The 'Militia' In Oregon

Self-styled militiamen have seized that federal wildlife refuge in Oregon. What do they want? And how should the US government respond?

Ryan Bundy talks on the phone at the Malheur National Wildlife Refuge near Burns, Ore., Sunday, Jan. 3, 2016. Bundy is one of the protesters occupying the refuge to object to a prison sentence for local ranchers for burning federal land. (AP Photo/Rebecca Boone)

Ryan Bundy talks on the phone at the Malheur National Wildlife Refuge near Burns, Ore., Sunday, Jan. 3, 2016. Bundy is one of the protesters occupying the refuge to object to a prison sentence for local ranchers for burning federal land. (AP Photo/Rebecca Boone)

When Cliven Bundy and his armed supporters faced down federal agents in Nevada ranching country in 2014, it was a big win for gun-toting opponents of western federal authority. On Saturday, Bundy’s sons and armed allies took over a federal wildlife refuge in Oregon, with new demands for the Feds to back down. It’s partly an old story of struggles over land use in the West. And partly new, armed, open resistance to Washington. This hour On Point, guns, land and order in Oregon and the American West.

— Tom Ashbrook


Les Zaitz, senior investigative reporter for the Oregonian. (@LesZaitz)

Dave Duquette, rancher and horse trainer who attended Saturday’s protest. Member of Protect the Harvest, a rancher and farmer’s rights organization.

Dave Schanzer, director of the Triangle Center on Terrorism and Homeland Security at Duke University, where he is also a professor of public policy. (@schanzerdavid)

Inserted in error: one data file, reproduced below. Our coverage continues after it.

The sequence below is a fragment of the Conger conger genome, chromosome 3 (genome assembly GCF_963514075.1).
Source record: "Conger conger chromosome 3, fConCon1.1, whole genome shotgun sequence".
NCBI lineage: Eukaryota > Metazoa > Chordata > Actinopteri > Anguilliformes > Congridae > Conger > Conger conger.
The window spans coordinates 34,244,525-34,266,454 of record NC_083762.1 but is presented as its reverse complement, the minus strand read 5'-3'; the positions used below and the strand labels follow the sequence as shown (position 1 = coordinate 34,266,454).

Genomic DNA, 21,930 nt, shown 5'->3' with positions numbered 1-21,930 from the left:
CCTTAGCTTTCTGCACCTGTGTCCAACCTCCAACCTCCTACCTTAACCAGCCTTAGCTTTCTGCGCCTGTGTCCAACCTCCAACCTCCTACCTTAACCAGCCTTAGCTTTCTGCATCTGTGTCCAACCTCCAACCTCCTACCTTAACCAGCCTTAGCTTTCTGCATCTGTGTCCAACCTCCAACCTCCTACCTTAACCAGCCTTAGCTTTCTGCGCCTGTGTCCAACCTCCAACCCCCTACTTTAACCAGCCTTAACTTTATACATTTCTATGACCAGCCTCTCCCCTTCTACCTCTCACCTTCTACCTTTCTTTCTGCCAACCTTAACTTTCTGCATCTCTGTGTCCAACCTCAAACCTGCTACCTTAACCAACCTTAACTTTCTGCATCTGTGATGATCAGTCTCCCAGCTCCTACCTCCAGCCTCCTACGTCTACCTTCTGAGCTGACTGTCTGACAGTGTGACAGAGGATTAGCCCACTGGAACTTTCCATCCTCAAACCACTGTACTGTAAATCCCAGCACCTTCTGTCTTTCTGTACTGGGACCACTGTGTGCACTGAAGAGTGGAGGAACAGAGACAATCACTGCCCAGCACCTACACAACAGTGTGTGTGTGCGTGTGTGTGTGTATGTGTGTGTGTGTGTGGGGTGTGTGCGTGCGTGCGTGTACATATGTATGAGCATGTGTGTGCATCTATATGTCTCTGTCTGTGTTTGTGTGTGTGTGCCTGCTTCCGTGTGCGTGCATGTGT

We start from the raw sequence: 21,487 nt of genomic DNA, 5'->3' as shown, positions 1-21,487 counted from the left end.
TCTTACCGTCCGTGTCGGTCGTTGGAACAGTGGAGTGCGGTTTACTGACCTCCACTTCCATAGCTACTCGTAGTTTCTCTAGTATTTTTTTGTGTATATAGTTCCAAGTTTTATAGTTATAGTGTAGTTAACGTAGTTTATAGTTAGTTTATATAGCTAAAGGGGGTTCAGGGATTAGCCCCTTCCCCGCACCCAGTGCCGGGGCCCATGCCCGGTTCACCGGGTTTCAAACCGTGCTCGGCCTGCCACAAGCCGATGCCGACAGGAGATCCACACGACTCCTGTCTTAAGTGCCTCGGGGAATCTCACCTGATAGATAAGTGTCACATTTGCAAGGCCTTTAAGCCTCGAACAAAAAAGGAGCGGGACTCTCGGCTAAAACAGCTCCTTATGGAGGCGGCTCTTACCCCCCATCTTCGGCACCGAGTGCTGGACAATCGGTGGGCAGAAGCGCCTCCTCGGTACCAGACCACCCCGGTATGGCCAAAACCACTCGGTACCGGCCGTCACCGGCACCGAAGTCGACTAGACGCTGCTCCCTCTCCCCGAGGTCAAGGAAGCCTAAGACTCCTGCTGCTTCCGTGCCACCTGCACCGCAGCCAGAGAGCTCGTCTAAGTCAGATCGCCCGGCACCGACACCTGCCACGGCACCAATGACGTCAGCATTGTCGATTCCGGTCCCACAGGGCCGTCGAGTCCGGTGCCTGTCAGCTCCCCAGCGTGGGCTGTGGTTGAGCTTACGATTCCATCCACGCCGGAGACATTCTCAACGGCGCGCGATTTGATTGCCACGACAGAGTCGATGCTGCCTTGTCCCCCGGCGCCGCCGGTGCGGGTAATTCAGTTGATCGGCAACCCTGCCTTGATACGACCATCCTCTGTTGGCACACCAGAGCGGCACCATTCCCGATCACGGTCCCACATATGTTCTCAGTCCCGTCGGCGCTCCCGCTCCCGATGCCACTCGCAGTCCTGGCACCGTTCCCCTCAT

Phil Brick, professor of political science at Whitman College.

From Tom’s Reading List

Oregonian: Ranchers heading for prison but will seek clemency from Obama — “Dwight Hammond Jr. and his son Steven are turning themselves in at a California prison today. The senior Hammond, who has ranched outside Burns for more than 50 years, faces up to five years for his conviction in 2012 for arson. His son has about four years. They are both returning to prison for the second time on their convictions after a federal appellate court ruled their original sentences were illegal.”

Oregon Public Broadcasting: The Bundy Militia’s Particular Brand Of Mormonism — “Ammon Bundy is a self-described devout Mormon, with strong anti-federal feelings. He praises his father’s actions against the federal government, and once accused the Bureau of Land Management as using the Endangered Species Act as a type of eminent domain.”

Los Angeles Times: Armed activists in Oregon: ‘We’re not looking for bloodshed’ — “The long-running debate over federal control of public land that has fueled political conflict for generations has come to a new standoff in the rolling ranch lands of southeastern Oregon. The new activists began trickling into town in December, hanging on at the fringes, brandishing rifles and handguns, proselytizing from the beds of pickups against federal land ownership until, without warning, they struck.”


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